Of 3087 questions asked during question time in the lower house of Parliament this term, only 10 referenced indigenous issues — a telling statistic on indigenous representation in Australian government.
A spokesperson for Minister for Indigenous Affairs Jenny Macklin pointed to “unprecedented efforts to close the gap on indigenous disadvantage” during this 43rd Parliament. But academics are not happy about indigenous representation and coverage of indigenous issues. Is a key part of the problem a dearth of Aboriginal MPs?
Indigenous people make up 2.5% of Australia’s population; proportionally, there should be three indigenous House of Representatives members and one senator. But there is just one indigenous federal politician: lower house Liberal Ken Wyatt.
“There are issues that relate to indigenous people, such as native titles, that are getting passed without much input from them,” said associate professor Alexander Reilly from the University of Adelaide’s School of Law. “We don’t have politicians putting indigenous issues forward or making sure these are in the ministers’ ears.”
Graeme Orr, a professor of law at the University of Queensland, conducted an audit of Australia’s electoral systems in 2004 and identified the typical parliamentarian as a 35- to 60-year-old white man. He suggests the voting system in the Lower House poses an additional challenge to indigenous representation. According to Karina Anthony’s 2006 report on political representation of racial minorities for the NSW Parliamentary Library Research Service, the need to gain the majority of votes to secure a seat in the lower house favours large parties. The upper house, however, is elected through preferential proportional representation, allowing greater representation of minor parties and minorities.
Dr John Chesterman, a professor at the University of Melbourne’s School of Social and Political Sciences, writes that above-the-line voting reduces direct voter discrimination. But even with a more accessible voting system, the Senate is still largely made up of major parties, which Chesterman says don’t do enough to preselect indigenous candidates. He suggests an affirmative action policy to encourage indigenous representation.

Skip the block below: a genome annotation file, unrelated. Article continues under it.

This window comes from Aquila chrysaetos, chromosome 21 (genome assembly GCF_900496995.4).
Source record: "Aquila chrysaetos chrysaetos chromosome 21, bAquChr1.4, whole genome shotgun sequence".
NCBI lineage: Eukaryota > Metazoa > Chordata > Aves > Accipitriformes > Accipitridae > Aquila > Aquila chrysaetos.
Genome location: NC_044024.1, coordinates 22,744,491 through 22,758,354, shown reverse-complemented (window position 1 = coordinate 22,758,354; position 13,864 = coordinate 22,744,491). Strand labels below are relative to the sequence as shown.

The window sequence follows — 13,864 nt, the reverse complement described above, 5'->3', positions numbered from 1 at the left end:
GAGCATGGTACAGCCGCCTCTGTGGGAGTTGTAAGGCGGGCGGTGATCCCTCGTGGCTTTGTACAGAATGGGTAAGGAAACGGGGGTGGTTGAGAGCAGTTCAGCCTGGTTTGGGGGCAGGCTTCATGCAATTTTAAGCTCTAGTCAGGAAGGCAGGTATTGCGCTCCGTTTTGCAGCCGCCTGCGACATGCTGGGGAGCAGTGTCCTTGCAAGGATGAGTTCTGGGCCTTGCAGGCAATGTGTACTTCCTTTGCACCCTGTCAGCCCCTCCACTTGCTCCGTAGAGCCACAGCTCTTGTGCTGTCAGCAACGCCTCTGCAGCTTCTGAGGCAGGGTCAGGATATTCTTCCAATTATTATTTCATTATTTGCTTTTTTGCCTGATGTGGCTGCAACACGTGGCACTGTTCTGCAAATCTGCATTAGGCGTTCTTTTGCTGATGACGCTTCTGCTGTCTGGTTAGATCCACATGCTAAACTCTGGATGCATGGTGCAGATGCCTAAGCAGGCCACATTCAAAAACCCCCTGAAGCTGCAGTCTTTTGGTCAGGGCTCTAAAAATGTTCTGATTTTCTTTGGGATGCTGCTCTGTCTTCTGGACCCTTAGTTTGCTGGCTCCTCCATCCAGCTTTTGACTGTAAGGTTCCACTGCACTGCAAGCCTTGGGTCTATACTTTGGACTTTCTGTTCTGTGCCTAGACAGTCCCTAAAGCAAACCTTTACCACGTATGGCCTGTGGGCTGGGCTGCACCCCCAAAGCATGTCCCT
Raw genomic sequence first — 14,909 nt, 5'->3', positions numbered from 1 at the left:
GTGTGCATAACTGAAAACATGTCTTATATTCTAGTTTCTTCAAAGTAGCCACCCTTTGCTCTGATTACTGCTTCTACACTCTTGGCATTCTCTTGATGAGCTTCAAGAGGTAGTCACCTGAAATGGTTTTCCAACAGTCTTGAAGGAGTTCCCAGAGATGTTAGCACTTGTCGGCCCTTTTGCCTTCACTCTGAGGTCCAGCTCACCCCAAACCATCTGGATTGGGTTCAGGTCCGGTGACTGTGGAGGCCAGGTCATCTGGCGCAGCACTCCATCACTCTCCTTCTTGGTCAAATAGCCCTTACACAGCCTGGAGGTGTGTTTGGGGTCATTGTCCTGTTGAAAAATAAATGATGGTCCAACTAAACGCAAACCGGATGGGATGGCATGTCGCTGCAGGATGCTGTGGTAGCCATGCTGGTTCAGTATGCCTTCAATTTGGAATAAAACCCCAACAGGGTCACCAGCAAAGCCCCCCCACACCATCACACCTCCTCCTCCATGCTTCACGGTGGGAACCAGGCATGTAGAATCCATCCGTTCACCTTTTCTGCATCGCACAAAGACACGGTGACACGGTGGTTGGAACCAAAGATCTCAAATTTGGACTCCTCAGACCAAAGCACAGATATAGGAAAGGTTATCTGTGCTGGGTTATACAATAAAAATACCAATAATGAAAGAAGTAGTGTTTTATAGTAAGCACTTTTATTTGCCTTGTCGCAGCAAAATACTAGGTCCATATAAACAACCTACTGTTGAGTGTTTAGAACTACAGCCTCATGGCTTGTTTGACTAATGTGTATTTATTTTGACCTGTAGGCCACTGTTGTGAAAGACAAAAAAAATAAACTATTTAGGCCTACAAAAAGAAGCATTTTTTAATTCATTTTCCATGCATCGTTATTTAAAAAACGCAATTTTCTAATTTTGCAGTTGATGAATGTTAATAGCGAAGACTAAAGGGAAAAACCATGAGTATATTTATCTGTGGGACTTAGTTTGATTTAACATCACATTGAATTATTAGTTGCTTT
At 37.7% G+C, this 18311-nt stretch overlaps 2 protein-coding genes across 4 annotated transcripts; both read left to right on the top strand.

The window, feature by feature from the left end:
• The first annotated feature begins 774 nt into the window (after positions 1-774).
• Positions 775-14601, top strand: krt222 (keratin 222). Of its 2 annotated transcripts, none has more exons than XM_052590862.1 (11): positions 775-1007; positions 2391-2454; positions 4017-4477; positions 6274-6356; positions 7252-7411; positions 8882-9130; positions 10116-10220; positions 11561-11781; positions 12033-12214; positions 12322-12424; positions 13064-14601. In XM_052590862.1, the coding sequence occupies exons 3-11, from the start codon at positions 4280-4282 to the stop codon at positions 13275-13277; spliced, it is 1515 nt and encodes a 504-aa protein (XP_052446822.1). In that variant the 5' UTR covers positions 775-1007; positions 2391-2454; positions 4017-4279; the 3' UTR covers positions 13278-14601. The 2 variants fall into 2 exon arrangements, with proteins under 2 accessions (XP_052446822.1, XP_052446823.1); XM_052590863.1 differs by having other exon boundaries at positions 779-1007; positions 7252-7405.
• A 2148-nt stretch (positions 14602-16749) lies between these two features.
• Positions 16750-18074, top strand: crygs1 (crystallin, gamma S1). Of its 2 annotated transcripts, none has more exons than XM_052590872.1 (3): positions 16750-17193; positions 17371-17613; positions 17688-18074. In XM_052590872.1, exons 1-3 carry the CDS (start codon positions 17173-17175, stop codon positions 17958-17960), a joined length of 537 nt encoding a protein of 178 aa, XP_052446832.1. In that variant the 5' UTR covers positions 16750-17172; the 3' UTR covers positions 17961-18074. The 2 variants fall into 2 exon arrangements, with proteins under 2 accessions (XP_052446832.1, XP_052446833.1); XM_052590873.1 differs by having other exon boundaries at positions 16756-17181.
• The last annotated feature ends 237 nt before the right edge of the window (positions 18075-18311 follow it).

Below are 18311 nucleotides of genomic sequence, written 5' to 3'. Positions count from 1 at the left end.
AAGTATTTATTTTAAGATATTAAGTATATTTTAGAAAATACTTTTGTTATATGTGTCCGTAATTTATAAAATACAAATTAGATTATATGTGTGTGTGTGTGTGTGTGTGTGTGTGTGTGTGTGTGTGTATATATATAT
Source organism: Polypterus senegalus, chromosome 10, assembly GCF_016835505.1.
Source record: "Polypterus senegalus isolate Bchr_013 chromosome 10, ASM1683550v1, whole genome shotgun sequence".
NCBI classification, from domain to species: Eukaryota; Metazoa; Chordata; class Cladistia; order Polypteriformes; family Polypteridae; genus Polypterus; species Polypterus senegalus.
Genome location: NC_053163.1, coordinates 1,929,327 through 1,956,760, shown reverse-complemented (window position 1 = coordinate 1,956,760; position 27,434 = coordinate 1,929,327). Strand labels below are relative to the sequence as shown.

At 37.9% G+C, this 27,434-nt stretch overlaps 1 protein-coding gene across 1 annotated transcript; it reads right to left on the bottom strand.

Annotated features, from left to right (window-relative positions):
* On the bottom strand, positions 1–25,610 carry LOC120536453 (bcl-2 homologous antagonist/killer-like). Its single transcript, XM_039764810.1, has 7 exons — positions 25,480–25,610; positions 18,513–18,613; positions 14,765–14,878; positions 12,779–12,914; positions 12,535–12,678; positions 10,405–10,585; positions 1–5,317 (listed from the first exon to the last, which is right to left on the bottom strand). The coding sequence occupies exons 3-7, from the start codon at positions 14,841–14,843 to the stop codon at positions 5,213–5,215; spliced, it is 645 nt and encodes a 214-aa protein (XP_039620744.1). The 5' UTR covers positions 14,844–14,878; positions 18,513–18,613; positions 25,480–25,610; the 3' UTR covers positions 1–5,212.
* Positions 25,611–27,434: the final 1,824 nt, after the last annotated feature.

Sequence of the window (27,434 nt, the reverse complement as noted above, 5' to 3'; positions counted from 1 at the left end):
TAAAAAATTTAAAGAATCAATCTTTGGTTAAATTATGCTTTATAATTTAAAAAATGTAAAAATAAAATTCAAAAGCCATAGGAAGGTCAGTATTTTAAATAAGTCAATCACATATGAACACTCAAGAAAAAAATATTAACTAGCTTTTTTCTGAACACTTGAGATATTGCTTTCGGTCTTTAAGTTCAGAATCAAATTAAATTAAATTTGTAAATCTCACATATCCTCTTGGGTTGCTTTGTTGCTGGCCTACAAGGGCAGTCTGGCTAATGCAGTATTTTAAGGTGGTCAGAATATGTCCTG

Reilly concurs, calling for dedicated seats for indigenous MPs, as happens in New Zealand. “White males will not be able to run for those positions.” The main argument against dedicated seats is that they are undemocratic, he notes.
But NT Chief Minister Adam Giles, the first indigenous leader of a state or territory, says participation in politics is a matter of personal choice. “There is nothing standing in the way of indigenous people seeking to enter politics; like everything else, one needs to be prepared to start at the bottom, to work hard and to demonstrate one’s potential value in the role.”
Reilly says increasing indigenous representation is essential to bringing a variety of views to public debate. “If you only have people looking at the world the same way, you’re going to get the narrow, same decisions all the time,” he said.
Alison Anderson, the Territory’s state MP for Namatjira, says her Aboriginal heritage informs some of her point of view, but it is not the only characteristic that shapes her decisions in state Parliament.
“I am indigenous, I am a woman, I am also a mother and a grandmother. All of these have helped shape me as a person. I am also a committed Territorian,” she said. “What I bring to this is my history, and my story and that of my people.”